440 F2d 240 Harris v. United States

440 F.2d 240

David G. HARRIS, Appellant,
v.
UNITED STATES of America, Appellee.

No. 23400.

United States Court of Appeals, District of Columbia Circuit.

Argued December 14, 1970.

Decided January 11, 1971.

Mr. Thomas P. Smith, Hyattsville, Md., with whom Messrs. Karl G. Feissner, William L. Kaplan, Fred R. Joseph and Andrew E. Greenwald, Hyattsville, Md., were on the brief, for appellant.

Mr. Julius A. Johnson, Asst. U. S. Atty., with whom Messrs. Thomas A. Flannery, U. S. Atty., and John A. Terry, Asst. U. S. Atty., were on the brief, for appellee. Mr. James R. Phelps, Asst. U. S. Atty., at the time the record was filed, also entered an appearance for appellee.

Before LEVENTHAL and WILKEY, Circuit Judges, and SMITH,* Chief Judge, U. S. District Court for the District of Montana.

PER CURIAM:

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1

On April 1, 1970, this Court entered an order granting a petition for allowance of appeal from the judgment of the District of Columbia Court of Appeals, 255 A.2d 489, limited to the following issue: "Was the alternative sentence of 30 days in jail and a fine of $500 or 90 days in jail a valid sentence?"

2

The brief filed by appellant presents argument in support of the proposition that the trial court erred in imposing this sentence upon an indigent defendant.

3

Insofar as the court contemplated argument on the validity of the sentence regardless of the condition of the defendant, this is an issue that was neither argued by counsel nor presented to the D.C. Court of Appeals. We accordingly do not consider that question in this case.

4

Appellant argues to this court that there is a denial of equal justice in assessing the sentence given against an indigent defendant unless the judge takes appropriate action to avoid the equal protection problems, e. g., permitting the fine to be collected through an installment plan, or suspending execution of the sentence for a fine on condition, e. g., that defendant do specified daytime work to satisfy the fine. Appellant requests remand for that purpose. But this constitutional argument assumes that the trial judge was aware that the defendant was indigent, and the record does not support that assumption. A judge of the Court of General Sessions did appoint an attorney for the defendant at a preliminary stage, but that was not an appointment under the Criminal Justice Act, and it did not require a finding or adjudication of indigency. When the case came on for trial, the defendant advised the court that he would try the case pro se, and that he had decided upon this course in the light of the experience he had gained as an employee for a court stenographer. This fact of employment, together with the evidence identifying defendant as the owner of two rooming houses, were if anything indications pointing away from a condition of indigency. If the defendant wished the trial judge to take into account an indigent or inadequate financial condition he should have filed a motion to vacate or modify the judgment of fine or imprisonment in lieu of paying the fine. This was the procedure that presented the issue decided in Williams v. Illinois, 399 U.S. 235, 90 S.Ct. 2018, 26 L.Ed.2d 586 (1970). In that case, the defendant filed a post-sentence petition which alleged indigency and requested the judge to vacate the portion of the order confining him to jail because of nonpayment of the fine. In the absence of such procedure there is no basis on this record for concluding that the trial judge was alerted to the consideration that appellant argues to this court renders his sentence invalid.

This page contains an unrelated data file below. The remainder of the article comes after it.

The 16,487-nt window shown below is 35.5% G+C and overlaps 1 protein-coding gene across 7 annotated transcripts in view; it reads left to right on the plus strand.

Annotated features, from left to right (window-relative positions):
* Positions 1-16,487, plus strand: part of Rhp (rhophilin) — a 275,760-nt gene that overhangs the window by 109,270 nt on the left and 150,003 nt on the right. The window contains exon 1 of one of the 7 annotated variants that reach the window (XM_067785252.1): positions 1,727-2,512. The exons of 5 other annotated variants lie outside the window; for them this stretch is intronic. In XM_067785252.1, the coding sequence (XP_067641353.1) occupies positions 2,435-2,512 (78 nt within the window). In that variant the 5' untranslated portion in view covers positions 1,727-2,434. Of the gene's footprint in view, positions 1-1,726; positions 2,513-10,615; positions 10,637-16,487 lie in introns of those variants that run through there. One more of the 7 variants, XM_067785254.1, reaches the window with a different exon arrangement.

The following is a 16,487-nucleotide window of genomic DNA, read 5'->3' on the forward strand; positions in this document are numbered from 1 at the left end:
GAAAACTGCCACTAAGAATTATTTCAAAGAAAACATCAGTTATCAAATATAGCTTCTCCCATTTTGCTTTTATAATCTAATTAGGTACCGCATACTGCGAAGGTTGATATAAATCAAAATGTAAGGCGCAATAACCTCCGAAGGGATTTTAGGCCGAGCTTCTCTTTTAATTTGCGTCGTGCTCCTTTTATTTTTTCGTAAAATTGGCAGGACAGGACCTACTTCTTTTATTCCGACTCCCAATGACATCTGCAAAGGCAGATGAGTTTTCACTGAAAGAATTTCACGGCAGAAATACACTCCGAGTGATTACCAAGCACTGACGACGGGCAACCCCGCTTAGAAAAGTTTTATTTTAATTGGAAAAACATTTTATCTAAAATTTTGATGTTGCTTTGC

5

In the particular posture of this case we think the interest of justice is served by entering a judgment of affirmance without prejudice to the filing of a post-sentence motion if appellant is advised that such motion is appropriate for the preservation of his rights.1

6

So ordered.

Notes:

*

Sitting by designation pursuant to 28 U.S.C. § 292(c) (1964)

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1

The situation has been further complicated by the advice from appellant's counsel to this court, subsequent to the allowance of the appeal, that by virtue of post-sentence employment appellant has acquired funds sufficient to permit him to pay the $500 fine